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The Layers of Savanah Leaf

By Deserae E. del Campo

The Layers of Savanah Leaf

By Deserae E. del Campo
Class of 2014, Psychology Major

She’s an Olympian, a photographer, a director, a writer, and most recently, a Grammy-award nominee. Savanah Leaf, ’14, sees no boundaries. An accomplished student athlete for the women’s volleyball team at UM, Leaf also played the sport at the 2012 Olympics in London.

She has worked with well-known artists in the music industry and is currently directing a documentary. In this interview with A&S News, she talks about her inspirations and her Grammy-nominated project with the artist Gary Clark, Jr.

A&S News: You dominated in women’s sports at UM. Now you’re a Grammy-nominated director. What drives you?

Leaf: I genuinely believe that I can accomplish my goals, and that's an exciting thing to have boiling in your spirit. I see myself as extroverted introvert. I like to be by myself a lot and learn when no one is watching. At the same time, I like to compete and be around people who are more experienced than me and who can inspire and teach me.

A&S News: The cinematography in “This Land” is jarring with a locale reminis­cent of the Antebellum South. How did you know that this was the direction you needed to take to create this Grammy-nominated video?

Leaf: When I heard the song and spoke to the artist, Gary Clark, Jr., I knew the cinematography and visuals had to be somewhat surreal. We wanted to bring new conversations to the table. With that in mind, we were able to create a more dream-like space for the camera to live in. The way the camera moves throughout the piece is a reflec­tion of how it feels to dream as a child in the South, affected by society's expectations and the historical landscape.

A&S News: Do you want your work to change people’s perceptions and connections with the world around them?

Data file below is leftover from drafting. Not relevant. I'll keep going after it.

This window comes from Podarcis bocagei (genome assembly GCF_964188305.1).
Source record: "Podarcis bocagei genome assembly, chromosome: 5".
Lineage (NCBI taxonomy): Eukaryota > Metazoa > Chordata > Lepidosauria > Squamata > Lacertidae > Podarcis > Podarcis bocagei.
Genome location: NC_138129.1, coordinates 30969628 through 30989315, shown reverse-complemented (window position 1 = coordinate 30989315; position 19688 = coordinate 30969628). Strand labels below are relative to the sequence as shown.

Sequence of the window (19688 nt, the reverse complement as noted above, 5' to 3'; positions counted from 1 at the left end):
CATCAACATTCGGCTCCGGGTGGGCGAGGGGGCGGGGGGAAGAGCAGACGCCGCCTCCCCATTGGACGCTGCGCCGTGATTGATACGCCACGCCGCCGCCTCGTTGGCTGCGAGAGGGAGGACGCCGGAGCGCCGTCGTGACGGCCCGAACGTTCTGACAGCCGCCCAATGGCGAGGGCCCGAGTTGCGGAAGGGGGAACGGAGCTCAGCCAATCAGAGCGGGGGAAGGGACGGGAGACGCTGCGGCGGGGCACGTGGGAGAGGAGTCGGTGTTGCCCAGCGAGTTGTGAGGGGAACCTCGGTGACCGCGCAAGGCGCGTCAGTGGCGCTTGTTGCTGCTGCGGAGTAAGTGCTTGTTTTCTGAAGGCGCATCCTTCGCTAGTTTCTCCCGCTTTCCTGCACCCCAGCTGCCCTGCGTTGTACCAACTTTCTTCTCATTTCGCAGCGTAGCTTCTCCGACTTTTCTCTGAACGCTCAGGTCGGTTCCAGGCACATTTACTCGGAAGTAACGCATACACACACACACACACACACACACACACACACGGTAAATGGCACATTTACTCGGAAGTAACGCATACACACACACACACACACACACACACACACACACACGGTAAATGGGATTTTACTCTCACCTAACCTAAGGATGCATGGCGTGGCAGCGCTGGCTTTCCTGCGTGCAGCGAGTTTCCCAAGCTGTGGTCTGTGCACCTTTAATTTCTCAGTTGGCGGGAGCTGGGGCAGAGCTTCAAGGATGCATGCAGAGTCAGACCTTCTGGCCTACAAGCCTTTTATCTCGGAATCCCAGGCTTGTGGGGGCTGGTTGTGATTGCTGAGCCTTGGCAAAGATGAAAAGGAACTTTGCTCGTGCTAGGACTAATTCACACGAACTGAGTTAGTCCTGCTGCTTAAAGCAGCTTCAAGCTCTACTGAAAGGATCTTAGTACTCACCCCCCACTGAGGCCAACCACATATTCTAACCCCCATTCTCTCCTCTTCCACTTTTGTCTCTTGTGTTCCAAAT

Leaf: I don't know if I can truly change people or the way they perceive the world, but I think that I can inspire thought-provoking visuals that can stimulate discussion. That’s the goal: To inspire conversation around uncomfortable topics. It’s also to make people feel less alone in the world. My films often deal with my personal experiences, so I’m reaching out to others who might be feeling similar.

A&S News: What inspires you and why?

Leaf: I think the world around me is my biggest inspiration. It's the rela­tionships I have with my family, friends, and part­ners that have inspired so much of my writing. It's my personal experiences and the experiences of those closest to me that make me want to write. It's the current state of the world and global politics. It's also how I interact with society and the things that affect me on a day-to-day basis.

A&S News: What’s your next big project?

Leaf: I’m releasing a short documentary that I co-directed with my close friend Taylor Russell. The documentary is about women in Sacramento, California, who are raising children in difficult circum­stances, whether it be through drug addictions or financial difficulties. The film is close to my heart, because it also talks about adoption and foster care, which Taylor and I have a unique connection to.